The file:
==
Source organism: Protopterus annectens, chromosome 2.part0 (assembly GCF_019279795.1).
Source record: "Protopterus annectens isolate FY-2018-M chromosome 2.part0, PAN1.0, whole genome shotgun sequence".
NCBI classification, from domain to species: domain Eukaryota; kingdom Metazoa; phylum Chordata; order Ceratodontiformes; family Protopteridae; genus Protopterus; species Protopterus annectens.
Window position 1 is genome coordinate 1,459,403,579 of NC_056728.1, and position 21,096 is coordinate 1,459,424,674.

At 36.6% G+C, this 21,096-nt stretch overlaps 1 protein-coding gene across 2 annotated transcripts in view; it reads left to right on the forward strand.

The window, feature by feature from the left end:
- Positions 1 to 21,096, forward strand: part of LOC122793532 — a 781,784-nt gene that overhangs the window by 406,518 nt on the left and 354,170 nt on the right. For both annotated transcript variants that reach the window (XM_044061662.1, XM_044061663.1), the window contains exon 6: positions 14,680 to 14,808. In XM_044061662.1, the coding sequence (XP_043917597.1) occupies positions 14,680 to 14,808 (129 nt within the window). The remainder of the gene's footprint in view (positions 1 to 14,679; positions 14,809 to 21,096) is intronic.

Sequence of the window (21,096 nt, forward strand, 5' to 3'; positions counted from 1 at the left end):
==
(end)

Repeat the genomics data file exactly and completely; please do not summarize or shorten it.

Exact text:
Source organism: Protopterus annectens, chromosome 2.part0 (assembly GCF_019279795.1).
Source record: "Protopterus annectens isolate FY-2018-M chromosome 2.part0, PAN1.0, whole genome shotgun sequence".
NCBI classification, from domain to species: domain Eukaryota; kingdom Metazoa; phylum Chordata; order Ceratodontiformes; family Protopteridae; genus Protopterus; species Protopterus annectens.
Window position 1 is genome coordinate 1,459,403,579 of NC_056728.1, and position 21,096 is coordinate 1,459,424,674.

At 36.6% G+C, this 21,096-nt stretch overlaps 1 protein-coding gene across 2 annotated transcripts in view; it reads left to right on the forward strand.

The window, feature by feature from the left end:
- Positions 1 to 21,096, forward strand: part of LOC122793532 — a 781,784-nt gene that overhangs the window by 406,518 nt on the left and 354,170 nt on the right. For both annotated transcript variants that reach the window (XM_044061662.1, XM_044061663.1), the window contains exon 6: positions 14,680 to 14,808. In XM_044061662.1, the coding sequence (XP_043917597.1) occupies positions 14,680 to 14,808 (129 nt within the window). The remainder of the gene's footprint in view (positions 1 to 14,679; positions 14,809 to 21,096) is intronic.

Sequence of the window (21,096 nt, forward strand, 5' to 3'; positions counted from 1 at the left end):